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I'm considering buying a new MBP w/8GB of ram (dual core 3GHz). I would like to run at least 3 VMs simultaneously (using vmware fusion 3 running W7, arch linux, other) plus snow leopard apps. What kind of performance can I expect?

Would performance be meaningfully better/worse if I used W7 rather than snow leopard as the host OS?

Appreciate the help!

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closed as primarily opinion-based by slhck Nov 1 at 11:26

Many good questions generate some degree of opinion based on expert experience, but answers to this question will tend to be almost entirely based on opinions, rather than facts, references, or specific expertise.If this question can be reworded to fit the rules in the help center, please edit the question.

5 Answers 5

up vote 4 down vote accepted

Performance is really hard to judge without knowing a lot more.

Modern computers are so fast, the real limitation of virtualisation at the moment comes from hard drive I/O.

I have a T9300 CPU and 4GB's of memory, I can run about 8 - 10 VMs when I do cluster testing with Linux where each VM hardly uses any I/O and I can run them without any sort of slow downs, where as when I am doing benchmarking or similar reviewing, it can instantly slow down the entire machine from just having one VM open.

So, it depends what you are planning on doing... Personally, for every day usage, you shouldn't have a problem as your specification seems higher than what I use, and I am able to do what you want.

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Aw you're way too nice; Timepilot is including windows 7 as one of the VMs he will run. There's basically no way to do that without impacting performance negatively to a degree. –  dlamblin Nov 14 '09 at 9:06

Since it sounds like you are going to be using VMware Fusion for desktop virtualization you should be able to get near native performance (at least perceivably for desktop applications). For comparison, I can comfortably run Win7 apps using fusion on my 2 year old macbook that has 2gb of RAM.

I don't think that running Win7 using bootcamp instead of Snow Leopard would be worth it unless you regularly use demanding windows apps (e.g. 3d games).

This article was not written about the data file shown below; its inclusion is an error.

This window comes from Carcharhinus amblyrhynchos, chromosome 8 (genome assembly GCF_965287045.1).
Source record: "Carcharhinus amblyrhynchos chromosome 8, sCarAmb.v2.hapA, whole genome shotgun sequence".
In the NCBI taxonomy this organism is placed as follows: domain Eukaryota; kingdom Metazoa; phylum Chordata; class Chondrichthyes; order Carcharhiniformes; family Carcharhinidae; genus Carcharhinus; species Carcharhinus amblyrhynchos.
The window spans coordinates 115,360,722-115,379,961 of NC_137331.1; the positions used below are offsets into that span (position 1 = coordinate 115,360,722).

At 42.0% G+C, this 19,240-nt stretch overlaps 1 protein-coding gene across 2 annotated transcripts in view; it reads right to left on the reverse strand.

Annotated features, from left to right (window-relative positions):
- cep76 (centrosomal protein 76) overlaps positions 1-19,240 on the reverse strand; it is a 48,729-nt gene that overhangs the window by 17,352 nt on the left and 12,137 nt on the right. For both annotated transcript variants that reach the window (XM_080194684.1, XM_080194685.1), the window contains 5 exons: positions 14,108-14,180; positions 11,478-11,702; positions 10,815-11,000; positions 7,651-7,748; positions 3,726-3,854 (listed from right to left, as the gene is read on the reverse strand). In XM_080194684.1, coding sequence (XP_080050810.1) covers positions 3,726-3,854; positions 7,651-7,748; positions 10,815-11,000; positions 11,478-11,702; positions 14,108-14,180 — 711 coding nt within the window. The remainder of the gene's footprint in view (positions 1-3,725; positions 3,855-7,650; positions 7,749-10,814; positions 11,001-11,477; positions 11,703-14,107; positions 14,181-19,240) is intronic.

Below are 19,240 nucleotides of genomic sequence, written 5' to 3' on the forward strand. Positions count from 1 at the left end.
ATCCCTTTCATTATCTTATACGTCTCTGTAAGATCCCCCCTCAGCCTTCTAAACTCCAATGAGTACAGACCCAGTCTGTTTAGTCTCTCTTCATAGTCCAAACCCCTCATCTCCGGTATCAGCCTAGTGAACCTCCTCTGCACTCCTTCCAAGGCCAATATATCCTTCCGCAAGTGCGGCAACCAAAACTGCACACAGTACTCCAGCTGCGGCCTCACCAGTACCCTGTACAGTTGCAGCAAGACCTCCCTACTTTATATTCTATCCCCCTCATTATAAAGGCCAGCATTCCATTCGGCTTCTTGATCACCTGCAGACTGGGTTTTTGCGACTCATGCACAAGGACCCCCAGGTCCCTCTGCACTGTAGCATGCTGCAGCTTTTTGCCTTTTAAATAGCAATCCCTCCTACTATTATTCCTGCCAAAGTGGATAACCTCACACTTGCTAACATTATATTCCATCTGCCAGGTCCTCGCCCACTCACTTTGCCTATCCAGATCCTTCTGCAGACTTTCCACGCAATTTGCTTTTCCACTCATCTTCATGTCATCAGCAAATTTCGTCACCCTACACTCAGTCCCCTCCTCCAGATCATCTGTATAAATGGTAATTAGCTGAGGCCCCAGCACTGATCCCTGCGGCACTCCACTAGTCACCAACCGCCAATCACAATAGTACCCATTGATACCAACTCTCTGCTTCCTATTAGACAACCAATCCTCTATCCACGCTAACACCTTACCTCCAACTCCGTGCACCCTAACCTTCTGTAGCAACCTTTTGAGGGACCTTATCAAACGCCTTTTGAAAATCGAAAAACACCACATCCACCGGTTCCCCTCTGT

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I have a VMware server running on a Linux system with 8G memory, and it happily hosts about a dozen virtual machines, mostly Linux, but a 1G OpenSolaris VM and a 2G Windows 7 VM as two of the biggest resource usage.

I think you'll be fine with a MBP running OS X and VMware Fusion, assuming:

  • ~2G for Windows 7.
  • ~1G for Arch Linux.
  • ~1G? for Other?

Hard to say for sure about 'other' but 1G should run most operating systems just fine in a VM. The rest of the memory, ~4G will be sufficient for Snow Leopard and your regular desktop applications.

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What does your disk subsystem look like? In my experience this is one of the major limiting factors. For three concurrently running virtual machines, I would highly recommend RAID 5 or RAID 10. If that's the case, with two cores, you can expect decent performance. Obviously all three VMs can't be at 100% CPU usage at once, but all three can be at 50-85% usage at once.

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That's gonna be a pretty neat trick, adding raid 5 or 10 to a macbook pro! –  Mark Harrison Nov 14 '09 at 8:42
    
External firewire/USB drives? –  Josh Nov 15 '09 at 17:35

0, You can run 0 VMs without any impact on performance. After that 1, 2 or more VMs affect performance.

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